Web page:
Our research in action
The ACE CRC’s Climate Futures for Tasmania project has hit top gear and the results are being published and distributed in Tasmania, and nationally.
The project has used Tasmania’s unique assemblage of researchers and community networks to help the State get on the front foot in having realistic climate change projections to inform decisions about the future.
The Tasmanian Minister for Climate Change, Nick McKim, launched the first report, General Climate Impacts, on October 12 in Hobart at the "Outcomes and Opportunities Summit" held for end users of Climate Futures for Tasmania information. The summit was held on the first day of the highly successful ANZ Climate Forum (see below). A series of specific reports will follow in the months ahead, in the areas of agriculture; extreme tide and sea level events; severe wind and hazards; and water and catchments. From conception, the CFT project was designed to understand and integrate the impacts of climate change on Tasmania’s weather, water catchments, agriculture and climate extremes. This required a robust model of Tasmania’s climate future, for which the researchers processed twice the amount of data than was used by the Intergovernmental Panel on Climate Change (IPCC) to model global climate.
In setting up the project a great deal of effort went in to discussing with ’end users’ what they wanted to know about climate change in their area of business, and what climate variables were important to them. In the reports to come the results of the scientific modelling will be presented in a way that can be used to guide future decisions for specific areas of the Tasmanian economy. Not many climate modellers would have begun their research by using information about how to grow Pinot Noir in a scientific study of climate change, for example.
End users from across the research, policy, government and industry communities will not only be informed of the results of the research, but will be part of discussions about how the results can be used in responding to climate change.
The importance of the Climate Futures for Tasmania report cannot be underestimated. Global greenhouse gas emissions have already ’locked in’ a general increase in temperature across Tasmania. With the emissions path the world is currently travelling, however, Tasmania is coming very close to the report’s projection that by the end of this century the average annual temperature will be 2.9 degrees Celsius higher than today - a six-fold increase in the temperature rise observed over the past 50 years. What is inevitable is that the past we know will not be the same as the future we face. Decisions about major infrastructure investment or the course of agricultural development must be informed by well-researched projections of future climate. That is the reality confronting all governments and communities. Studies like Climate Futures for Tasmania should become the centrepiece of plans to adapt to climate change. They will provide a climate service to governments and the community in a similar way that weather forecasts do. Regular re-analyses and projections can then be made to take into account new information or improved modelling to refine our view of the future.Adapting to climate change will be much harder without this.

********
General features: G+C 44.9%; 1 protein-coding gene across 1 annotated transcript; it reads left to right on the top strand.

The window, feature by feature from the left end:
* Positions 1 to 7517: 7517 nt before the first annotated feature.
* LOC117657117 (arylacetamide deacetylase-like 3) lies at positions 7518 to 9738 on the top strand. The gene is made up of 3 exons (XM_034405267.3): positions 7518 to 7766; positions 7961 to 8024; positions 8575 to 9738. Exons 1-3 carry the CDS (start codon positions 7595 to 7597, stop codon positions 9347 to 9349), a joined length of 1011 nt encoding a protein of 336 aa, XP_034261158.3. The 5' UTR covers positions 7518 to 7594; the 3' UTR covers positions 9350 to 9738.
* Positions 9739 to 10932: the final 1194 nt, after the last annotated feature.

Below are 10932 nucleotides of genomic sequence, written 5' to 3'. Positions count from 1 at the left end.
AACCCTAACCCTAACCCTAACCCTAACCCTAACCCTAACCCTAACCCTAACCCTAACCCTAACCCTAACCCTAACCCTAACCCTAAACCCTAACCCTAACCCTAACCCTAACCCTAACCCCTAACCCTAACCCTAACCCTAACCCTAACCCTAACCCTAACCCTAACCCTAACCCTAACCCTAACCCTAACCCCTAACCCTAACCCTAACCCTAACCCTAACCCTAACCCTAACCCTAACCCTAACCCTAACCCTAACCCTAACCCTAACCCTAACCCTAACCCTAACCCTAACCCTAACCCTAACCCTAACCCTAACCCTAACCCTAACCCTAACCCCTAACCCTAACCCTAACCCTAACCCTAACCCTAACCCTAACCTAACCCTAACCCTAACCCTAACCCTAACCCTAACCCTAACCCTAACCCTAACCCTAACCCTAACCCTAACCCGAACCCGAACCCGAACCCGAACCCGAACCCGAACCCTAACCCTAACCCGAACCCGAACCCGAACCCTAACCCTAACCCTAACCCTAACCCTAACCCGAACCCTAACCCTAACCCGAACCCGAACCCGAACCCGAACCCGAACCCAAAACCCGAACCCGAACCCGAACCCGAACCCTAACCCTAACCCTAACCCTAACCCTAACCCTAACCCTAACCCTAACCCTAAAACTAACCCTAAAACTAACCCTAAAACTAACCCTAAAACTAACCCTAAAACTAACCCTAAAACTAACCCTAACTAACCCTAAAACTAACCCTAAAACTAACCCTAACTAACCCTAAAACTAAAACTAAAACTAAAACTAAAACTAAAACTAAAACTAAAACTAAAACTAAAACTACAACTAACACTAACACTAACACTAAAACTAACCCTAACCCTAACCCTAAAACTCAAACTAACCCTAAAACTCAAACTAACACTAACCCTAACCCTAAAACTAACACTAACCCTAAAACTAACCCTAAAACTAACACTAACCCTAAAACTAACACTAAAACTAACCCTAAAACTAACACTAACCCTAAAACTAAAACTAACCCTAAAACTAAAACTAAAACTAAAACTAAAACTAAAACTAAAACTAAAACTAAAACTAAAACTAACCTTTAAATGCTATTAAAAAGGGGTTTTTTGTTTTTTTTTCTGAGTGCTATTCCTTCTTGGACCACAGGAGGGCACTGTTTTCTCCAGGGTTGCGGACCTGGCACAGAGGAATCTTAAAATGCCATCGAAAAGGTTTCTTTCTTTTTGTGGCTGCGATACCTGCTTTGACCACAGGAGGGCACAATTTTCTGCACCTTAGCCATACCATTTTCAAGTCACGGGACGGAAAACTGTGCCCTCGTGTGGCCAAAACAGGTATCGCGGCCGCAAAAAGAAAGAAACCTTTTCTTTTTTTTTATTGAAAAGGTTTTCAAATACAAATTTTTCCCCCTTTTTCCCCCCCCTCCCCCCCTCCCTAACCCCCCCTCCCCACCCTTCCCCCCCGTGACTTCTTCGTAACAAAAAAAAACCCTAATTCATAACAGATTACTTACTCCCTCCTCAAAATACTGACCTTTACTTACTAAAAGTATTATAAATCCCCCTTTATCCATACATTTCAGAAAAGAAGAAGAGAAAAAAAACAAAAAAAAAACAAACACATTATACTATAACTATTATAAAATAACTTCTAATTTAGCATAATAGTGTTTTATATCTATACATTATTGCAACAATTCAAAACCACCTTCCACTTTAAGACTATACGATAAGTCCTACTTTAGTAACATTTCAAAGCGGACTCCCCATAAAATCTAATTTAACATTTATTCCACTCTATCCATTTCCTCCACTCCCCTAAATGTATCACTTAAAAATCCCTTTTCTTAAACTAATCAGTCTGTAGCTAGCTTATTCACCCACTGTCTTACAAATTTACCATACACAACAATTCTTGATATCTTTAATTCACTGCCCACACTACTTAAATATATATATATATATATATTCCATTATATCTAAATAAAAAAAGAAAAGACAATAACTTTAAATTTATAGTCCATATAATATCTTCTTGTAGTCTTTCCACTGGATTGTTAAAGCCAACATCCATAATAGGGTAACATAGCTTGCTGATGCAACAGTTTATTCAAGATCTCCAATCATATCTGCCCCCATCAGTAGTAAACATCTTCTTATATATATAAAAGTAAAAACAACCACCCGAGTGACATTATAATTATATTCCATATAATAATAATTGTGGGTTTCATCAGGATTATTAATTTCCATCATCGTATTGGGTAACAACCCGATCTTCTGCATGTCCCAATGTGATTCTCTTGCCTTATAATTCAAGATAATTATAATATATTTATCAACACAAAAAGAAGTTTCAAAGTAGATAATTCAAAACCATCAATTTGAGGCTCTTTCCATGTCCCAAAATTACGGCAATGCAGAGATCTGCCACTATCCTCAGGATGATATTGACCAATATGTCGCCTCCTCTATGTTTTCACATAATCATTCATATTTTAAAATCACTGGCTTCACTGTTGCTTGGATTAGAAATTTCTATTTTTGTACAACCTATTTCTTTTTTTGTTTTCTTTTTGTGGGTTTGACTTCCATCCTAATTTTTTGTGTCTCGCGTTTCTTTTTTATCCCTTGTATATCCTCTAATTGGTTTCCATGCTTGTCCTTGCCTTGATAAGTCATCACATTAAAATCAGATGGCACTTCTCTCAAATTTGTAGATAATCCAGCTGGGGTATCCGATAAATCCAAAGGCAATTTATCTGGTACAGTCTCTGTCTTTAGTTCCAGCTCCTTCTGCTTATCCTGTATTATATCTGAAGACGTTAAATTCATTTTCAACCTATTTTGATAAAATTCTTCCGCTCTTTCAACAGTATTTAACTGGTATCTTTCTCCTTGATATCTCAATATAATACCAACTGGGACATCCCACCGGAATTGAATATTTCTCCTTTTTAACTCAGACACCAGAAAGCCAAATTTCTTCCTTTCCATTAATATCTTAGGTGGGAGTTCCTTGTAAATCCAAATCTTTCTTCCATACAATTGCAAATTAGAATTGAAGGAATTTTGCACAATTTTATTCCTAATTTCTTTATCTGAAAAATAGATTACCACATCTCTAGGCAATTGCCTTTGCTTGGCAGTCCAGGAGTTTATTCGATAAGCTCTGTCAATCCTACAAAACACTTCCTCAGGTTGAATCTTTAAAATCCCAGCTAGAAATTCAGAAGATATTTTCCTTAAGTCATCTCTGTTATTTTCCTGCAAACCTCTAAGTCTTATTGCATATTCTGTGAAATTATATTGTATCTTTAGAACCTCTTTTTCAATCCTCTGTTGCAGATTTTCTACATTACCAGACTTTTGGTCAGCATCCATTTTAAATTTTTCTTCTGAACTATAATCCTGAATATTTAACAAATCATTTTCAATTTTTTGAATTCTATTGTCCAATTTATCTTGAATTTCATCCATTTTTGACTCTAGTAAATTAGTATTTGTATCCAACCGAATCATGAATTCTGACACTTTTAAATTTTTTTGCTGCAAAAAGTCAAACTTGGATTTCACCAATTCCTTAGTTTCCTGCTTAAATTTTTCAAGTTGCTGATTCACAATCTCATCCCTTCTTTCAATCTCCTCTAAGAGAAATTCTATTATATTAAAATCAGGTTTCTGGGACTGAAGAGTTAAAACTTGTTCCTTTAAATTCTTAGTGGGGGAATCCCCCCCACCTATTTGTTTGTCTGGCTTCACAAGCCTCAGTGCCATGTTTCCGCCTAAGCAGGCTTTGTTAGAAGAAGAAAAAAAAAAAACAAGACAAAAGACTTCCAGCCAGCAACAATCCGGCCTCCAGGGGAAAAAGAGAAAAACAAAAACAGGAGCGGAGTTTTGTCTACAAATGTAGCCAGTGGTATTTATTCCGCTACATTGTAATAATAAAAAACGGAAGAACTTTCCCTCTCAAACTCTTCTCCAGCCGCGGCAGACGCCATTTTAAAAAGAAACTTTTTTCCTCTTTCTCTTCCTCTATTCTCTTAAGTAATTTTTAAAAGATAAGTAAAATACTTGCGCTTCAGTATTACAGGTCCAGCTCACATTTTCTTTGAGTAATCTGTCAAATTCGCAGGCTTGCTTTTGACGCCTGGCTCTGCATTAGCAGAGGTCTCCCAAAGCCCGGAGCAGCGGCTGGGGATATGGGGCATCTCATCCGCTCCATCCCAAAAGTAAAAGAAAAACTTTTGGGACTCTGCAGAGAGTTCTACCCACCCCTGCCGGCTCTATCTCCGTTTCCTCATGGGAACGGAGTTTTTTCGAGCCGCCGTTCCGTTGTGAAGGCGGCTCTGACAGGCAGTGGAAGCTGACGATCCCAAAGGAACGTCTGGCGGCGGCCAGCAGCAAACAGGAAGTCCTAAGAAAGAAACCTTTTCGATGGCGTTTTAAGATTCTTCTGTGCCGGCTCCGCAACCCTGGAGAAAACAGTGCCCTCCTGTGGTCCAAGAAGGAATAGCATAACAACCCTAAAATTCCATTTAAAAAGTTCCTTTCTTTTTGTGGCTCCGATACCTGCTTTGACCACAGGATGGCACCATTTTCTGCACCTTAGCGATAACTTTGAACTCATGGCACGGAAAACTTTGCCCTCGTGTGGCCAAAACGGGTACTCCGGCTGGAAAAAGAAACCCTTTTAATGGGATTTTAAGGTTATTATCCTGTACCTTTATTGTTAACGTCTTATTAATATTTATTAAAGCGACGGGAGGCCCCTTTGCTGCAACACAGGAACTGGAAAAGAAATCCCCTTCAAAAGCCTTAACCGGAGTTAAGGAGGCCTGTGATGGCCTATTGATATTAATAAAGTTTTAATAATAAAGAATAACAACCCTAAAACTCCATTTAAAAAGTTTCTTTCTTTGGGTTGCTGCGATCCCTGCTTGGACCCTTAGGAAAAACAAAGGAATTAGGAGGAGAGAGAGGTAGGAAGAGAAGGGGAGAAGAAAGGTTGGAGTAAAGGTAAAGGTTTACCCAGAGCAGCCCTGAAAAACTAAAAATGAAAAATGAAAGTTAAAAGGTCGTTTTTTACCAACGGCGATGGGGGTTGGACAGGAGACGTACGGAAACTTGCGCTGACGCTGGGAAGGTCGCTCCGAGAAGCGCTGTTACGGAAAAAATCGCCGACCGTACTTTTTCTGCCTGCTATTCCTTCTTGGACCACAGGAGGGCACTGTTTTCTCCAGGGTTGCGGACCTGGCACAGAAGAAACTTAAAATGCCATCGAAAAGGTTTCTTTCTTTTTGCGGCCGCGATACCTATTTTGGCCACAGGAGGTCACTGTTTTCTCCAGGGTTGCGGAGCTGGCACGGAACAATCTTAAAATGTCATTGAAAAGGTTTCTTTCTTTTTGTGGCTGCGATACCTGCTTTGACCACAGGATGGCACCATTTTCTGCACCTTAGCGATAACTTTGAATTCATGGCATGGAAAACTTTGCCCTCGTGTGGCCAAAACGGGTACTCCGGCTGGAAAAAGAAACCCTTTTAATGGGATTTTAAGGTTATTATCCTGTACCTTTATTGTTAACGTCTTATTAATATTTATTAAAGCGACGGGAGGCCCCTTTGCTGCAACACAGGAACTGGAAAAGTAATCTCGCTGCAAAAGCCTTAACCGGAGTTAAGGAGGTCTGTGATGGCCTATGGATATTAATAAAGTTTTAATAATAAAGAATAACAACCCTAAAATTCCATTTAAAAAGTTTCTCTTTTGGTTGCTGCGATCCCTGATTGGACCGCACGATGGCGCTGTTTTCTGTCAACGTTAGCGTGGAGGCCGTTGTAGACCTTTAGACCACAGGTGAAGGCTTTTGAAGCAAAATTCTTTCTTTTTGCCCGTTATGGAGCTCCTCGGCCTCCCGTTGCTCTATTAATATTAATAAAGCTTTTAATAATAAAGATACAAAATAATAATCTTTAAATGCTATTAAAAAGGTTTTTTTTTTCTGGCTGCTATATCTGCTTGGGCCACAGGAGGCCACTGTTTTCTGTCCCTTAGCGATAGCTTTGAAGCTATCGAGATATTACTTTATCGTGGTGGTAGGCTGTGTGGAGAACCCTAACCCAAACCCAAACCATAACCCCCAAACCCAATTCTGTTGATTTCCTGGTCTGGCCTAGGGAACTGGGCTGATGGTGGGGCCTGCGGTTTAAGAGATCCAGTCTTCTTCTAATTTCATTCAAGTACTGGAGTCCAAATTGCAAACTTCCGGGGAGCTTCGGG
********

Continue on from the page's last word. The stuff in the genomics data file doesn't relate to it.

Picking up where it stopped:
Climate Futures for Tasmania is hosted and led by the ACE CRC, and funded by a consortium of 12 partners, including the Federal and Tasmanian governments. ANZ Climate Forum a huge success In the same week as the Climate Futures for Tasmania Outcomes and Opportunities Summit, the ACE CRC and the Bureau of Meteorology hosted the highly successful Southern Exposure: Australia-New Zealand Climate Forum in Hobart. This was the 18 th ANZ Climate Forum, bringing together climate (and related sciences) researchers and users of climate information.
The 2010 ANZ Climate Forum consisted of three days of presentations and interactions on climate science. More than 170 presentations were given to a capacity audience of 220 scientists from Australia, New Zealand, the UK, South Africa, the US and Taiwan.
The line-up included six internationally renowned plenary speakers:
- Professor Will Steffen, executive director of the ANU Climate Change Institute
- Climate Futures for Tasmania project leader Professor Nathan Bindoff
- ACE CRC Team Acid leader Dr Donna Roberts
- ACE CRC oceanographer and Sea Level Rise project leader Dr John Hunter
- Dr Jim Salinger, president of the World Meteorological Organisation’s Commission for Agricultural Meteorology and Honorary Research Associate at the University of Auckland School of Environment
- Professor Neville Nicholls, Australian Research Council Professorial Fellow and President of the Australian Meteorological and Oceanographic Society.
There were 130 conventional presentations by scientists and 37 lightning lectures, many by students. Many factors contributed to the success of the conference but it is worth emphasising the high quality of the plenary and non-plenary papers, the excellent program and the fabulous level of student engagement.
The forum was a wonderful blend of important information exchange, constructive debate and conversation, and fun. Those delivering lightning lectures had been encouraged to be creative with the format: as a result the audience was lucky enough to see one presentation in the form of a play and another in song.
I would like to use this opportunity to convey my thanks to the staff of the Bureau of Meteorology, ACE and CSIRO who did a fabulous job of organising the program, sponsorships, venue, website and events; to the Plenary and program speakers who contributed a wonderful program of science and discussion; and especially to the students for their participation in the Forum.
The Australia-New Zealand Climate Forum is held about every 18 months and it is likely that the next one, in 2012, will be held in New Zealand.